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I remember only a little. I was simulating a simple non-inverting amplifier used in a DC setting as a refresher and I noticed that depending on which model OpAmp I used, I got very different simulator results. The LM and LF data sheets. I am using this summary as a refresher as to what all these terms mean.
So I don't think this affects the simulation, but I'm not sure. This is the circuit I'm testing. It's attempting to amplify the Vin voltage by 1. The specification is there to tell you that there is some range of input voltages that you can expect the op-amp to function correctly. You have to check the datasheet to see how the common mode voltage range changes with supply voltage. For example, take the LF In figures 4 and 5 it shows the common mode voltage as a function of positive and negative supply voltages referenced against the average supply voltage.
Looking at figure 5 of the LF's datasheet, the minimum common mode voltage allowed for a -6V negative supply is about This aside, for whatever reason Partsim's model for the LF is broken most likely the pins are out of order. Luckily, you can get the model file here. Note that it needs a bit of tweaking to get it to work with partsim. Interestingly the output doesn't quite line up with theory; that's because I simply assumed that because figure 5 of the datasheet doesn't show the negative supply voltage vs.
Instead, it is simply unspecified. The model just happens to work below that, though I don't know which behavior you'll actually get in real life. The standard Boyle opamp macromodel that is used for most old opamps does not model the common mode input range. However, temperature performance, common-mode input range , offset voltage, offset current, input protection, power supply rejection, noise, THD, input impedance, good ac output resistance, and change in supply current versus supply voltage are a few of the more important parameters that are not modelled with the Boyle macro topology.
Things get more interesting for LF For the bog standard one, you also get only a Boyle model indetified as "LFC" inside the file. Downloader beware. Of course I have no idea what partsim uses. The saying "show me the code" translates into "show me the model" when it comes to opamp SPICE simulations beyond the very basics.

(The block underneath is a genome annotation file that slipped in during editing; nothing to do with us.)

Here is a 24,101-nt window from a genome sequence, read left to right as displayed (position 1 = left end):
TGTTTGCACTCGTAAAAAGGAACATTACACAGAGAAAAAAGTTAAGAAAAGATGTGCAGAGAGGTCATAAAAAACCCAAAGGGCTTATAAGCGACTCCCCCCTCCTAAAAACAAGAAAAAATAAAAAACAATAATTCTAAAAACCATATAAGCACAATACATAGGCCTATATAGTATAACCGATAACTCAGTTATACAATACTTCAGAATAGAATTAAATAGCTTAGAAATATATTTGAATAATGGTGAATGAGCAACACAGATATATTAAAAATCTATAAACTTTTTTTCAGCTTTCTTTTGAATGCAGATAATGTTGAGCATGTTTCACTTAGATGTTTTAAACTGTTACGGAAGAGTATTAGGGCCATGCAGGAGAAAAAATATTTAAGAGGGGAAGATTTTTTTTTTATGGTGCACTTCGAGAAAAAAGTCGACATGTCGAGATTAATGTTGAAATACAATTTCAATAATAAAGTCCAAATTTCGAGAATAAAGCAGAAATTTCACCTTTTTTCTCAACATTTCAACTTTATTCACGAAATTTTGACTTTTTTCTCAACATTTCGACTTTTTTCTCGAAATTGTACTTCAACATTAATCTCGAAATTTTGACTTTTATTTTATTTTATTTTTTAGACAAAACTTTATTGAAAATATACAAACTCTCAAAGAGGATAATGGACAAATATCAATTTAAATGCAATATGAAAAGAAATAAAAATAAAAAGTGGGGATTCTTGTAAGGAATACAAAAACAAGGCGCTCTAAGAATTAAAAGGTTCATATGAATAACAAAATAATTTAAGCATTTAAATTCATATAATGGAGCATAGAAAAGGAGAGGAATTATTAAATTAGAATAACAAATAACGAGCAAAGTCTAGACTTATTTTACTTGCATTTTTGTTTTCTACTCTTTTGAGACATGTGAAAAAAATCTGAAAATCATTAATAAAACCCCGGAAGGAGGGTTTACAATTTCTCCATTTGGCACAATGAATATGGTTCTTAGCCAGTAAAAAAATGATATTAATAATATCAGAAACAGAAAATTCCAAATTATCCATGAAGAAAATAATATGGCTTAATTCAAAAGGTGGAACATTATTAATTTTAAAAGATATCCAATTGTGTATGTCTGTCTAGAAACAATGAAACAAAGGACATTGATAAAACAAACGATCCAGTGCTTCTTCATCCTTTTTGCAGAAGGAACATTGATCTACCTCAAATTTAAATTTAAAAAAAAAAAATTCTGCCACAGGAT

That's not how it's gonna work, because of the non-inverting configuration, the factor is going to be 2. But leaving that aside, even with TI's LM model you at least get it to limit output below the 12V rail And here's how it works; you'll want to refer to the Boyle schematic while reading the stuff below. I've circled the parts that simulate the rail-related limits for the output.
For LM, the voltage sources in series with the diodes that simulate the rail limits, this is the right-most are set to. So on the low side it goes to 0 after the diode drop is subtracted, but the high side goes to about So both sides high an low limited to about 1.
This is how they simulate that LM is capable of single supply operation, but LF isn't. I have to see now what the fancier LFNS model buys here, if anything. Well, no real difference.
I think I figured out what the addition is in the NS model. LF incl. That means for a 5V common mode voltage a change in the output of 50uV. With the NS model we get exactly that "common mode effect". There is however not simulation of the common-mode input range in the latter either, it seems.
Sign up to join this community. The best answers are voted up and rise to the top. Home Questions Tags Users Unanswered. Simulation difference between two similar OpAmps Ask Question. Asked 4 years, 6 months ago. Active 4 years, 6 months ago. Viewed times. I was comparing the two datasheets and I don't see a significant difference. Here is the simulation using the LM Fizz Huckle Huckle 1 1 gold badge 8 8 silver badges 15 15 bronze badges. If you use 0 V for the negative supply, it for sure won't work with an input common mode voltage below 4 V, and maybe won't work at all, since there's no specs for that situation.
The Test Conditions cell is empty, but then every cell to the right is split. I don't see it defined in the data sheet anywhere. Vs is however the balanced supply voltage in the LF datasheet.
Now you know why. Active Oldest Votes. There's no way the output will go smoothly from 0 to 12V. They must be using some kind of ideal op-amp model here, not anything like a real op-amp. Luckily, TI also has spice models for the LM Now to more practical matters. First you say: It's attempting to amplify the Vin voltage by 1. Fizz Fizz From the plots above, it looks like an ideal op-amp model, not anything trying to model reality.
Stay tuned for some updates. My resistor ratio is 1. I am also well aware of the inability to get right to the power supply voltage I stated that in the question. Sign up or log in Sign up using Google. Sign up using Facebook. Sign up using Email and Password. Post as a guest Name. Email Required, but never shown.
Datasheet LF412CN - National Semiconductor IC, OP AMP, DUAL JFET, DIP8, 412